Chapter 13 Is a Personal Reorganization
Video Transcribed: This is Edward Kelley bankruptcy attorney in Oklahoma answering your bankruptcy questions. We’re finishing up our five-part series on Chapter 13. Just to summarize, first, we talked about what’s the difference between Oklahoma Chapter 7 and Chapter 13. Chapter Seven in short is a liquidation. Give up your assets, that means non-exempt assets, and get all your debts discharged or taken away.
Your home, your vehicle up to $7,500 in value, all your personal belongings, all that’s exempt, so that’s not anything you have to worry about. Seven is what you want to do if you can if you don’t have collateral on some of those loans that you want to keep.
An Oklahoma Chapter 13 is a personal reorganization. You’re going to pay in for three to five years, 36-60 months what you can, not what you owe. So, it’s still based on your income, not on the debts. At the end of that three to five-year plan, then everything is discharged and gone.
Then I talked about why would you do a 13? Well, if you make too much to do a Chapter Seven, there are income cut-offs, or if you have done Chapter Seven within the last eight years you may have to do a 13.
I also talked about in that case, if you would normally qualify for a seven, you get to do the short Chapter 13. You still have to pay what you can monthly, but you can do that for 36 months instead of 60. Three years instead of five, which is great.
Why else would you do Chapter 13? Like you’re trying to save your house or your vehicle that you’re behind on, and you want to force the bank to let you catch up. You can do that in a 13. Or if you want to cram down your interest rate or the value of your vehicle.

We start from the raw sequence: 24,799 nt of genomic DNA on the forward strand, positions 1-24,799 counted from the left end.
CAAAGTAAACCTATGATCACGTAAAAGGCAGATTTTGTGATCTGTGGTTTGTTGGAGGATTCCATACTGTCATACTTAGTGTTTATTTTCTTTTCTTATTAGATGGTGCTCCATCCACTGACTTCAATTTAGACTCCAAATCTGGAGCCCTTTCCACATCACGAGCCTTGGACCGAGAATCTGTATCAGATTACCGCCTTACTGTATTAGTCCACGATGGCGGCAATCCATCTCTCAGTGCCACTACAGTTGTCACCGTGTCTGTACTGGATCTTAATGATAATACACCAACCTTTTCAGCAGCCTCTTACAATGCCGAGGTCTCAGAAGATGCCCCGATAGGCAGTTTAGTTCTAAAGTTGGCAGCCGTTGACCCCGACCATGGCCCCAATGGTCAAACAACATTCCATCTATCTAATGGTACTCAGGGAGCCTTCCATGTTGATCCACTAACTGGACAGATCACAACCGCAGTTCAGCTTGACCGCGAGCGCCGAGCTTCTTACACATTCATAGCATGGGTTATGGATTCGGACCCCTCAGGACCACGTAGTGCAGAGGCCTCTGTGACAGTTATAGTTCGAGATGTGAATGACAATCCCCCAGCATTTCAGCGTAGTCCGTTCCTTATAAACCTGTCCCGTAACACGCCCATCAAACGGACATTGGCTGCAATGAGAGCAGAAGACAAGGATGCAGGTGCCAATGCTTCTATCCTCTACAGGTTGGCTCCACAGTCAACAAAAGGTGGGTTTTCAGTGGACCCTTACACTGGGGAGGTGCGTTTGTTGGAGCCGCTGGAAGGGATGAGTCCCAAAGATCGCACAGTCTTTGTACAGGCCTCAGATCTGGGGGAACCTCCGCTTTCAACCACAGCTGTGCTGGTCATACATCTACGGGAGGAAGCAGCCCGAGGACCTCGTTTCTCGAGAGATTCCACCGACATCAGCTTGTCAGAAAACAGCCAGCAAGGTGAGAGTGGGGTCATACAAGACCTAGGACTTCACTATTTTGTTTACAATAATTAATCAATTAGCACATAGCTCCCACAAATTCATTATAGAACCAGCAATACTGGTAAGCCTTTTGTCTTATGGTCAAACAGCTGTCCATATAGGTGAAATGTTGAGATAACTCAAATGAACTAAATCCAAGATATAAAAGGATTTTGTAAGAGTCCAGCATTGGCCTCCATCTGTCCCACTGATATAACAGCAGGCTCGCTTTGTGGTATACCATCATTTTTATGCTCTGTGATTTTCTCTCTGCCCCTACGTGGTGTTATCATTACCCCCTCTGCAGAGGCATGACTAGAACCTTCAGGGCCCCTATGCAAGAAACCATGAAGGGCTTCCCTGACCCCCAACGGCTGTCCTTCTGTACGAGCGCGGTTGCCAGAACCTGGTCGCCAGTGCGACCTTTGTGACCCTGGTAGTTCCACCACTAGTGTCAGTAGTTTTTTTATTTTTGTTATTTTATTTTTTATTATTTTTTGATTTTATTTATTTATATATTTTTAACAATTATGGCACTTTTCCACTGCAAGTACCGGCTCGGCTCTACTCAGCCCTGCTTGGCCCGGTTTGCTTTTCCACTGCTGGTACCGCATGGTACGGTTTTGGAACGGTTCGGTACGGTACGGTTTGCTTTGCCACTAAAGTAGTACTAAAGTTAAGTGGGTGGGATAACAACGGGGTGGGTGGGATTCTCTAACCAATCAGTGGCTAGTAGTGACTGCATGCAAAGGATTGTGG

I talked about how the old $15,000.00 on $5,000.00 valued car if you didn’t buy the car within the last two to three years, you can actually just pay back the $5,000.00 and keep the car rather than the $15,000.00. You bought it recently, you can’t get away with that.
In any case, you can cram down the interest rate to a prevailing good market rate regardless of what you started out with, another reason you might want to do a 13. Just to summarize overall, 13, if you make too much to do a seven you could still end up discharging a significant amount of your debts.
Even if you don’t discharge any, you can make the trustee handle it all, and nobody can sue you, nobody can garnish you, nobody can touch you. You’ve got one payment going out to the trustee for the life of the plan, and it could give you a lot of peace of mind. At the end of the plan, it’s all discharged like in a seven.
Or you can keep a house that you years behind on, or a vehicle that you are way behind on. You don’t have to deal with crazy loan modifications or repos. You’re protected by the Bankruptcy Court, and at the end of it, you are done. So, hopefully, this has been helpful on what Chapter 13 is and why you would do it, and how it works.